Examining White Supremacy Culture in Intentional Community

Posted on July 4, 2020 by
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When white people ask the question, why aren’t there more POC living in intentional communities, one of the answers some speculate is that “they find community in other ways.” I think there are a few things that idea gets wrong. It assumes that controlling land for the purposes of community building is something POC aren’t interested in. It also assumes that the barriers to starting or joining intentional communities are the same for POC. And it also assumes that there aren’t any POC intentional communities.

I had my wake up moment around race back in 2016 following the death of Philando Castile in Minnesota. I was at the New Economy Coalition conference right afterwards, which by that point had become a solidly POC led organization, and there was a lot of processing of that killing, which wasn’t that long after the killing of Freddie Grey the year before in Baltimore and the killing of Michael Brown in Ferguson, MO the year before that. I attended a workshop led by the local SURJ chapter (Showing Up For Racial Justice) and really got the message that as a white person I needed to be doing something. 

I was in my first year as Executive Director of the FIC at the time, and when I’d taken on the job I’d done so with misgiving at being yet another white male to take on a central leadership role. So then there I was at this conference, at this workshop, really asking myself the question, how do I use my position?

A couple things became clear. One, part of having privilege is being able to be unaware of it. I knew I would have lots of opportunities to speak and write and so I decided that I would address privilege and oppression every chance I had, and make sure that the FIC was always looking at things with that lens. Two, when I was organizing events I needed to make sure that there were presenters, facilitators, and speakers, especially keynote speakers who were POC. Three, there needed to be a decisive shift in the networking and narrative that I was part of crafting for the FIC and the movement as a whole. 

In all of this, a couple things I learned is that it’s a lot about showing up, going to spaces that are defined and led by POC, and it’s a lot about relationships, being authentic and vulnerable, making personal connections, being friends. 

And that last thing, shifting the networking and narrative, is what really helped me claim that there is white supremacy in the intentional communities movement. And I don’t mean particular individuals or communities out there that hold those attitudes in a more explicit way, which does exist. I mean that it’s part of the DNA of the movement. Here’s how I understand it.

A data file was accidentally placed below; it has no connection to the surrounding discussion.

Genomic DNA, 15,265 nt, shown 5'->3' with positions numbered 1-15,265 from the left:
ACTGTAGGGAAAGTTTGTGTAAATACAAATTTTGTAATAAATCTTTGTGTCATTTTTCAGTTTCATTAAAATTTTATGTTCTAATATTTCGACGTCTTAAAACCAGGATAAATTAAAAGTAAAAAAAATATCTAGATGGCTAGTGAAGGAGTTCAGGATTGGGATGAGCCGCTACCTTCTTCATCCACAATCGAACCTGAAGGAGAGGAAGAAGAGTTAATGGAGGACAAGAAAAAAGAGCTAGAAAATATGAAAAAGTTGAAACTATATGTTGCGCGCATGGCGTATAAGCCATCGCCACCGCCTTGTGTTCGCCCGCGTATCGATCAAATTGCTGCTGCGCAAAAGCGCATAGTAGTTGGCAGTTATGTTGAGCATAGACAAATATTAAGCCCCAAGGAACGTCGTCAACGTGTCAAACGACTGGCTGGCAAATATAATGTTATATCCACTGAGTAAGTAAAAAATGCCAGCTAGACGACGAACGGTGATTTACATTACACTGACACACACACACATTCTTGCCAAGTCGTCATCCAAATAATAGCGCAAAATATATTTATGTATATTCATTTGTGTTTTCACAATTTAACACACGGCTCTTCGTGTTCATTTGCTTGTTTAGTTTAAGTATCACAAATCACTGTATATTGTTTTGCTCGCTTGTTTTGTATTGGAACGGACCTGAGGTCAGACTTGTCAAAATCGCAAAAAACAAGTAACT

Accessing all the different kinds of resources necessary to start intentional communities takes privilege and is more accessible to white people. When white people start intentional communities they are going to make them, even if unintentionally, so that they are more comfortable to other white people. They are also going to face less discrimination and hostility and be more likely to broadcast their presence. As communities start networking, it’s going to tend to be white communities that connect with each other and support each other. And when organizations start forming out of this network, it’s going to be white people who end up in leadership positions. This means that the movement is going to focus on the concerns of white people. It’s the experiences and stories of white people that define what the movement is about, and this is going to be a self-reinforcing dynamic.

This is what’s happened, and this white supremacy in action. 

Workshop Recordings on Anti-Racism

Watch, rent or download these recordings of past workshops hosted by FIC. Learn about upcoming events at ic.org/events.

POC Communities & Organizations

The list below is by no means exhaustive. I offer it to help others in their quest to learn and find inspiration. It can also offer some ideas about groups that white communities could support to help support the movement beyond their own work of becoming more inclusive and accessible spaces.

Intentional communities and community farms:



  • Seminar on Black Land and Liberation hosted by House of Ease as part of their online Juneteenth Festival (session 4 you will need to log in)
  • There’s an amazing documentary called Arc of Justice on New Communities, Inc. It was the first Community Land Trust in the US and was organized by black farmers in Georgia in 1969.
  • This is a great essay on Liberated Zones, which includes a discussion about intentional communities, by a black community organizer named Ed Whitfield.
  • The Black Spaces Manifesto is an incredible expression of a Black vision of community.
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One Reply to “Examining White Supremacy Culture in Intentional Community”


Thank you for this article. There is a history of POC intentional communities being terrorized (e.g., burned to the ground) throughout American history. I think this leads to a hesitation to broadcast the existence of the community, especially in this day and age of social media hate. I appreciate this article. It encourages me and gives me hope that we can find a way for POC ICs to exists with support from a foundation like this.

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